Sunday, 18 July 2010


Gooseberries are native to southwestern Asia and Europe. It’s believed that they grow right up to the foothills of the Himalayas. However the so-called Indian gooseberry, or Amla, is Emblica officinalis, but the gooseberry that we know is Ribes grossularia and the one that grows on the subcontinent, is Ribes uva. So they are closely related although not exactly the same. The wild variety is a straggly little thing compared to the cultivated variety. In northern England there have been huge gooseberry bushes. One was 12 feet in diameter, apparently.
In the Middle Ages, the gooseberry was referred to as the Feaberry or feverberry as it was believed to help cure fevers. It is rich in vitamins A and C, and so would be good to ward off colds and flu. It was first cultivated in Britain in the 16th century when physicians recommended it as a cure for the dreaded plague.
John Gerard, writing of the Feaberry said it was ‘greatly profitable to such as are troubled with a hot, burning ague.’ In Ayurvedic medicine the gooseberry has many uses and is often used in powder form. Traditional practitioners believe it has cooling properties, so agree with Gerard. However, they use the gooseberry for a whole host of cures. They say it’s good for diabetes, heart problems, illnesses related to old age, gastric problems and believe it gives a boost to the immune system. The gooseberry helps to balance the body’s nitrogen levels so can help those who need to gain weight, too. Basically if you eat Amla every day, you will ward off a number of illnesses.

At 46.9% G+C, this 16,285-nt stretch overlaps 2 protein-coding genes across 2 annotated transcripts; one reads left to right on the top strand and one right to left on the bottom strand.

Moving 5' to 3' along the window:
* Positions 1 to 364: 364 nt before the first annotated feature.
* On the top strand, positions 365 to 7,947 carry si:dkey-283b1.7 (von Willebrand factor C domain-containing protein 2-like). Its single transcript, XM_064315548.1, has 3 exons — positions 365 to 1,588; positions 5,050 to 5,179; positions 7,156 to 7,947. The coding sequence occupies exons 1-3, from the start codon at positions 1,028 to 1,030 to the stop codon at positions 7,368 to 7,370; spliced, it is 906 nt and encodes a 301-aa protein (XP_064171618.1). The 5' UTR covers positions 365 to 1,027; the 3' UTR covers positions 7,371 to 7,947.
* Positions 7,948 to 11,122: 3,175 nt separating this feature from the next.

If you make a paste with Amla by boiling 6 with a cup of milk, then removing the seeds and mashing them to a pulp, you should rub the paste onto your hair roots. Leave it on your scalp for 20 minutes, then wash your hair. This is supposed to prevent hair loss.
Acne sufferers should mix 20 grams of Amla powder with a little honey and ghee. The mixture should be taken internally to clear the blood and so rid the skin of unsightly spots.
In spring it is said that the gooseberry is more valuable in herbal medicine than rhubarb.
Gooseberries were extremely popular by the early 19th century in England. People grew bushes in their gardens and held fairs to celebrate the gooseberry. Fairs and gooseberry shows are still held in the Midlands and northern England, where people compete for the best gooseberry pie or tart and see who has produced the biggest gooseberry etc.
The phrase ‘to play gooseberry’ is believed to have originated in the 19th century, when young couples were carefully chaperoned. Often the chaperone would distract herself by picking gooseberries in the hedgerows. So a chaperone was known as a gooseberry. And as for the tale of babies being found under gooseberry bushes, perhaps this was because in Victorian times every coy middle class family had a gooseberry bush in their garden, so babies could be left under one. Who knows?

500 gr gooseberries, topped and tailed
2 tbsps sugar
125 gr butter
250 gr plain flour
2 tbsps sugar

Put the gooseberries in a saucepan with a little water and 2 tbsps sugar, bring to the boil then simmer for 20 mins.
Make the topping. Rub the flour into the butter until the mixture resembles breadcrumbs. Add the sugar and mix well
Preheat the oven to a medium heat.
Put the gooseberries in an ovenproof dish, you don’t need to thicken the mixture as gooseberries contain pectin, a thickening agent. Pour the crumble topping over the gooseberries. Dot here and there with butter and place in the preheated oven
Cool for 20-30 mins until the topping is golden brown, but not burnt.
Serve with custard or cream.
This has Taste and is a Treat.


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